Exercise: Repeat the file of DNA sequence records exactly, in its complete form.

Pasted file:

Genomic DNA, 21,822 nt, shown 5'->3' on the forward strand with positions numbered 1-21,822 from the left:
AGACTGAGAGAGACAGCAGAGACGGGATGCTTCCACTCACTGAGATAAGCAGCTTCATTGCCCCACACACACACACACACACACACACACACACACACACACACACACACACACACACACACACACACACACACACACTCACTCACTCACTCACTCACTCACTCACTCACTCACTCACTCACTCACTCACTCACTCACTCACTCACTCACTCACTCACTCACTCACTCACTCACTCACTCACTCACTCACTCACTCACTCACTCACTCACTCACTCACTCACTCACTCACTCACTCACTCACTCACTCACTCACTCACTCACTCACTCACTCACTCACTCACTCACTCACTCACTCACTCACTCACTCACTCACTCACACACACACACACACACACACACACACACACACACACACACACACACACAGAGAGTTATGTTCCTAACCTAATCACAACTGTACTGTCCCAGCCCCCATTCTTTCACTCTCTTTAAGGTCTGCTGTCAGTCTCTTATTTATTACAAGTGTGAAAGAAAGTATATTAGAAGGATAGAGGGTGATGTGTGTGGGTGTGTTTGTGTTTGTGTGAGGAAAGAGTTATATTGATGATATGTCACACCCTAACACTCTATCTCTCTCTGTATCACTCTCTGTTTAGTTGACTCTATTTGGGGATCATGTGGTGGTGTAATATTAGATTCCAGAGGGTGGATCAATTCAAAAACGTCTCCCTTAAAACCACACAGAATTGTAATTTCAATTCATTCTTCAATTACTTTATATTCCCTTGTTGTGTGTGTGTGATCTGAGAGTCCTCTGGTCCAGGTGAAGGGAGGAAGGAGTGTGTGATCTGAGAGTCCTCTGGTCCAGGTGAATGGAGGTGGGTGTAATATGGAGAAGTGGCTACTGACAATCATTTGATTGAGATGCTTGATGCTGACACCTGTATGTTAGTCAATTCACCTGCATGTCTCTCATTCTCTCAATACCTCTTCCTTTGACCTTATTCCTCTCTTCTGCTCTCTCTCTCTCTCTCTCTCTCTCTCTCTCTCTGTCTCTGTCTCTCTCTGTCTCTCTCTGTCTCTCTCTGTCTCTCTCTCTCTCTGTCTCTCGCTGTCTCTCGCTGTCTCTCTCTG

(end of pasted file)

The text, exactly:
Genomic DNA, 21,822 nt, shown 5'->3' on the forward strand with positions numbered 1-21,822 from the left:
AGACTGAGAGAGACAGCAGAGACGGGATGCTTCCACTCACTGAGATAAGCAGCTTCATTGCCCCACACACACACACACACACACACACACACACACACACACACACACACACACACACACACACACACACACACACACTCACTCACTCACTCACTCACTCACTCACTCACTCACTCACTCACTCACTCACTCACTCACTCACTCACTCACTCACTCACTCACTCACTCACTCACTCACTCACTCACTCACTCACTCACTCACTCACTCACTCACTCACTCACTCACTCACTCACTCACTCACTCACTCACTCACTCACTCACTCACTCACTCACTCACTCACTCACTCACTCACTCACTCACTCACTCACTCACTCACACACACACACACACACACACACACACACACACACACACACACACACACAGAGAGTTATGTTCCTAACCTAATCACAACTGTACTGTCCCAGCCCCCATTCTTTCACTCTCTTTAAGGTCTGCTGTCAGTCTCTTATTTATTACAAGTGTGAAAGAAAGTATATTAGAAGGATAGAGGGTGATGTGTGTGGGTGTGTTTGTGTTTGTGTGAGGAAAGAGTTATATTGATGATATGTCACACCCTAACACTCTATCTCTCTCTGTATCACTCTCTGTTTAGTTGACTCTATTTGGGGATCATGTGGTGGTGTAATATTAGATTCCAGAGGGTGGATCAATTCAAAAACGTCTCCCTTAAAACCACACAGAATTGTAATTTCAATTCATTCTTCAATTACTTTATATTCCCTTGTTGTGTGTGTGTGATCTGAGAGTCCTCTGGTCCAGGTGAAGGGAGGAAGGAGTGTGTGATCTGAGAGTCCTCTGGTCCAGGTGAATGGAGGTGGGTGTAATATGGAGAAGTGGCTACTGACAATCATTTGATTGAGATGCTTGATGCTGACACCTGTATGTTAGTCAATTCACCTGCATGTCTCTCATTCTCTCAATACCTCTTCCTTTGACCTTATTCCTCTCTTCTGCTCTCTCTCTCTCTCTCTCTCTCTCTCTCTCTCTGTCTCTGTCTCTCTCTGTCTCTCTCTGTCTCTCTCTGTCTCTCTCTCTCTCTGTCTCTCGCTGTCTCTCGCTGTCTCTCTCTG